INVESTING: To do well in market, study sectors’ relative strengths

You’re cool. You wear hip clothes. You get invited to the best parties. You drive the most popular car.

Most of the time, you measure how cool you are by looking around and seeing what other people are doing. You don’t want to be the only person at the restaurant or the only one at the game. The same concept is true in the stock market. Investors want to own the hot stocks. A stock gets hot because it is going up. And then it goes up because it is hot. Easy, right?

The technical term for what’s hot and what’s not is relative strength. Doing a socalled RS study means ranking a particular stock or sector against the performance of every other stock in the market, usually over six to 12 months. RS is one of the most important indicators I use to make money in the market. I never take any position without knowing the RS figures of both the stock and the sector.

Once a month, I look at the RS rankings of the major sectors and see if I am missing something. Often, the RS line will tell you what the stocks will do next. A month ago, the RS line for the Dow Jones transportation index broke out to a new all-time high, two weeks before the actual index did. I call that useful information.

In addition to the major indexes, I use 10 sectors when I am running RS studies. One thing to keep in mind is that lay-ups don’t come around every day. I might get eight to 10 really solid ideas a year. But that’s enough to keep food on my table.

The 10 sectors I look at are health care, insurance, gold, banks, defensive, consumer, technology, transportation, utilities and foreign indexes.

Here’s what I do. Health care just eked out to a new high, but the RS line has been moving sideways. That means I probably won’t find strong performance.

Insurance stocks have been doing well lately, and so has the RS line. The sector has gone up so much, however, that I would expect a pullback soon. The pullback will most likely represent a buying opportunity.

Gold stocks are sitting just below their highs from late September, but the RS line has been slowly fading. I will stay away from gold for now. The banks, financial stocks and brokers have been on fire. The RS lines broke out before the stocks in mid-October, and now stock prices are following. These are stocks I hold or buy on pullbacks.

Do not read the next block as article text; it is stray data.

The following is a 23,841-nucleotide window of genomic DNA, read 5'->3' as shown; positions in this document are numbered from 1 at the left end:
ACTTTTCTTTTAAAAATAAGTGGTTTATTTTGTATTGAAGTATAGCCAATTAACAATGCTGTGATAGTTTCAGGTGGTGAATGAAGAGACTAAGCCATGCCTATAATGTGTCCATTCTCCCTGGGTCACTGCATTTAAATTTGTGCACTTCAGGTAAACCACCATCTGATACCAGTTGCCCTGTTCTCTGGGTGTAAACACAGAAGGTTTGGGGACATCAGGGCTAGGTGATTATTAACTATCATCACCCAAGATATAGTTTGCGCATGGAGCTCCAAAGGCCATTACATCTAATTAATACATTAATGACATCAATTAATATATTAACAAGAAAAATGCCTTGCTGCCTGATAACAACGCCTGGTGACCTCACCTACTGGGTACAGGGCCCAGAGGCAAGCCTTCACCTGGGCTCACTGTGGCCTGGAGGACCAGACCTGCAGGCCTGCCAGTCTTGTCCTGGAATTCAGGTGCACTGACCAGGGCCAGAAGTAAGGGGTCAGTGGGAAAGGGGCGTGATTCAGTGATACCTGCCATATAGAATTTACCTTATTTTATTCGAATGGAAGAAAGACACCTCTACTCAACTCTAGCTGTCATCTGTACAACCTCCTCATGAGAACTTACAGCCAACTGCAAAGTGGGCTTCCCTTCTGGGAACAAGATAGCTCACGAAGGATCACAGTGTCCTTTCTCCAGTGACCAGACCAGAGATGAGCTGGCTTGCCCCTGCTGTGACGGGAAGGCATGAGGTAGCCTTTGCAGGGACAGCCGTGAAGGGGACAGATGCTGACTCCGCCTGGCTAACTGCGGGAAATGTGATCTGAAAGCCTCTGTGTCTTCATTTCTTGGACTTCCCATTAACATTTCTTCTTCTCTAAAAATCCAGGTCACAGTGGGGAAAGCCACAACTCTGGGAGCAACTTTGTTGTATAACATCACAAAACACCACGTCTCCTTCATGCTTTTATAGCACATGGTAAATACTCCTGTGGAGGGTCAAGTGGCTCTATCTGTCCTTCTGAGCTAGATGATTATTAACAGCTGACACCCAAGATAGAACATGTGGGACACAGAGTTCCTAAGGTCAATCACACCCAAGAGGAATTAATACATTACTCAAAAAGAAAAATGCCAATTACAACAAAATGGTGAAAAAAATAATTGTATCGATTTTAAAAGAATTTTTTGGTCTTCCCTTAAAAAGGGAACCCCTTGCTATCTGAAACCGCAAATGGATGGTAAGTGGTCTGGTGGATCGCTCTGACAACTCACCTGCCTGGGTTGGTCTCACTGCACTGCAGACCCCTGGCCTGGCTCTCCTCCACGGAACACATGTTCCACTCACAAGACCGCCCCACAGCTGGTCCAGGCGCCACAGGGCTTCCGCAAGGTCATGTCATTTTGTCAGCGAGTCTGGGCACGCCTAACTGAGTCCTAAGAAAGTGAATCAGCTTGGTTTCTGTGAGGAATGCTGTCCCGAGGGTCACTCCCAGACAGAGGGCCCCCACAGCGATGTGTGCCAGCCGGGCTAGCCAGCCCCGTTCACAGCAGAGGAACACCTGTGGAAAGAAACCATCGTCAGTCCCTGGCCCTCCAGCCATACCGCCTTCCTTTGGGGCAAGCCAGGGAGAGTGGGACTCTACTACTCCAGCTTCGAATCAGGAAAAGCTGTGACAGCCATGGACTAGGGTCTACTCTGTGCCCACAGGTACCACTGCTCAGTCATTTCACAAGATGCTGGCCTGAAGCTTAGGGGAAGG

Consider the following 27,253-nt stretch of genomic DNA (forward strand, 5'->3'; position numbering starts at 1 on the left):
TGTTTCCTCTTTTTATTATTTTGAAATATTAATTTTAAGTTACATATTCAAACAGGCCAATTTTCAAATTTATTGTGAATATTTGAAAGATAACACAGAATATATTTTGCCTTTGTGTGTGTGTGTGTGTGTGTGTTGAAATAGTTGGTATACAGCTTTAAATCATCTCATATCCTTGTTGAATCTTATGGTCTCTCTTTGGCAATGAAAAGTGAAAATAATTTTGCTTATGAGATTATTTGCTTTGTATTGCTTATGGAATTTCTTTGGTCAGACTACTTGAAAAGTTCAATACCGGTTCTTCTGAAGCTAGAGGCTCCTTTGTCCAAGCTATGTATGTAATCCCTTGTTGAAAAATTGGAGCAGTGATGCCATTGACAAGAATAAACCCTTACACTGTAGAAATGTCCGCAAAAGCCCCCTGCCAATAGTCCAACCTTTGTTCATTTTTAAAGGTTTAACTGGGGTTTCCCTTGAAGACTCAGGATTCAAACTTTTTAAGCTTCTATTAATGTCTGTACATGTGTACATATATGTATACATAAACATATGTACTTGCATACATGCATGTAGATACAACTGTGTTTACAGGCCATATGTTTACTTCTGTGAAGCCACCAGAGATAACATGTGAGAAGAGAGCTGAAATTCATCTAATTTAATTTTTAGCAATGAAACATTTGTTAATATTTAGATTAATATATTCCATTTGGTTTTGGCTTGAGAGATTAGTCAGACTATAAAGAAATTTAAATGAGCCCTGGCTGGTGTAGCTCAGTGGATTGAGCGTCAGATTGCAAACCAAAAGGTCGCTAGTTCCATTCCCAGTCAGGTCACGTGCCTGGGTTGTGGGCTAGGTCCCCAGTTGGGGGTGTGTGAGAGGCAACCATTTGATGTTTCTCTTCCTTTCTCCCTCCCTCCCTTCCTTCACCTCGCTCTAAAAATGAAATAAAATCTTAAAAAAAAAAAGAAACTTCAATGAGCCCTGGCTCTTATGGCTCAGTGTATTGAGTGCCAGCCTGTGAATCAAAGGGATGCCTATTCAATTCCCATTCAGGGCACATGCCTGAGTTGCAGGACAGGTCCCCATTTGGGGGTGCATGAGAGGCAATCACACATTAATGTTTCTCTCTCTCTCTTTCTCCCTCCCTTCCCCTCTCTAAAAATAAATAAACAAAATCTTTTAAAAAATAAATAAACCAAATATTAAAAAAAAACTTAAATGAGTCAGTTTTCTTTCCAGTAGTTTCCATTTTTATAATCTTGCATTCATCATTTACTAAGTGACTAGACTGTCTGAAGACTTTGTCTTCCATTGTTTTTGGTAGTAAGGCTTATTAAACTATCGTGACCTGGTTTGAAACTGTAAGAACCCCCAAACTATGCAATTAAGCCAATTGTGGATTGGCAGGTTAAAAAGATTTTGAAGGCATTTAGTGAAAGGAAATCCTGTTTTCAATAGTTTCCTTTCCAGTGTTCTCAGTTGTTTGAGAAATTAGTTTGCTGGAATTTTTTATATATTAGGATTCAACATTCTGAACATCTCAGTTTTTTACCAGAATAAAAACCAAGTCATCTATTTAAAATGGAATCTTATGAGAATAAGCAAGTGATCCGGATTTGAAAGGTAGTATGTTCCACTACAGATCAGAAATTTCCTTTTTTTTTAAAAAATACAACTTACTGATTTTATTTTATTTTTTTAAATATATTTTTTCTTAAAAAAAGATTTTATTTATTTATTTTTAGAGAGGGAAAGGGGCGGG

Defensive stocks (think Procter & Gamble) look weak. This is not a good sign considering we are probably in the last stage of this bull market. I will consider looking for short-selling opportunities in this area.

Transportation stocks are the belle of the ball. Oil may have fallen a bit, but it is still over $55 a barrel. Yet transports continue to amaze. Consumer stocks look decent, but the RS line is not keeping up with that of financials and banks.

Parts of technology are seeing great strength. Large-cap tech stocks are performing especially well. These also are stocks I hold or add to on a pullback.

Transportation stocks have to be the belle of the ball. Oil may have fallen a bit, but it is still over $55 a barrel. Yet transports continue to amaze.

Utilities were powerful leaders from the March 2003 bottom. They are no longer working. If you make money in these stocks, call yourself lucky and get out.

Last, we have overseas indexes. European indexes look like dirt. Avoid them at all costs. Japan is taking a well-deserved rest, but I’m not sure it will last long. And China and India continue to work their magic.



Hauke is a local money manager. His column appears weekly. Views expressed here are the writer’s. Hauke can be reached at 566-2162 or at keenan@samexcapital.com.

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